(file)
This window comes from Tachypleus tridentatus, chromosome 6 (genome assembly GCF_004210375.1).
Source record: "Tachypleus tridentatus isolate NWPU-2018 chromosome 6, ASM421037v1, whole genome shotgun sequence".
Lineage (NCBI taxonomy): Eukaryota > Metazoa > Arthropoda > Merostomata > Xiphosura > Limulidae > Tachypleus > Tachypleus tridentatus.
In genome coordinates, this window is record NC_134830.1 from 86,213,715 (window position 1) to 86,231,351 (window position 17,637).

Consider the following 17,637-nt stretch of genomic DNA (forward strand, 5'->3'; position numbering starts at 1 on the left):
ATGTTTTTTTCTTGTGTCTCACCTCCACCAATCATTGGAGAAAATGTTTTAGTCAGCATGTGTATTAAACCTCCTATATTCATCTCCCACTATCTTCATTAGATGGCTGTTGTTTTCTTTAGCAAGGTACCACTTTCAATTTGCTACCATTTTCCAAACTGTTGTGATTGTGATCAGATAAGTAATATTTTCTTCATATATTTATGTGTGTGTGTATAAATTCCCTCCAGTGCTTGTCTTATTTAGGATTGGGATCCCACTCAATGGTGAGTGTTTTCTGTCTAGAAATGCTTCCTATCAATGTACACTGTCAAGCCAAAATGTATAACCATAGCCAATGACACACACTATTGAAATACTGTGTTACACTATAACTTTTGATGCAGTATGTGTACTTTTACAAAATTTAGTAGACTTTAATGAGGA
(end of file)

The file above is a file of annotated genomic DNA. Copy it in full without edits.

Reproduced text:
This window comes from Tachypleus tridentatus, chromosome 6 (genome assembly GCF_004210375.1).
Source record: "Tachypleus tridentatus isolate NWPU-2018 chromosome 6, ASM421037v1, whole genome shotgun sequence".
Lineage (NCBI taxonomy): Eukaryota > Metazoa > Arthropoda > Merostomata > Xiphosura > Limulidae > Tachypleus > Tachypleus tridentatus.
In genome coordinates, this window is record NC_134830.1 from 86,213,715 (window position 1) to 86,231,351 (window position 17,637).

Consider the following 17,637-nt stretch of genomic DNA (forward strand, 5'->3'; position numbering starts at 1 on the left):
ATGTTTTTTTCTTGTGTCTCACCTCCACCAATCATTGGAGAAAATGTTTTAGTCAGCATGTGTATTAAACCTCCTATATTCATCTCCCACTATCTTCATTAGATGGCTGTTGTTTTCTTTAGCAAGGTACCACTTTCAATTTGCTACCATTTTCCAAACTGTTGTGATTGTGATCAGATAAGTAATATTTTCTTCATATATTTATGTGTGTGTGTATAAATTCCCTCCAGTGCTTGTCTTATTTAGGATTGGGATCCCACTCAATGGTGAGTGTTTTCTGTCTAGAAATGCTTCCTATCAATGTACACTGTCAAGCCAAAATGTATAACCATAGCCAATGACACACACTATTGAAATACTGTGTTACACTATAACTTTTGATGCAGTATGTGTACTTTTACAAAATTTAGTAGACTTTAATGAGGA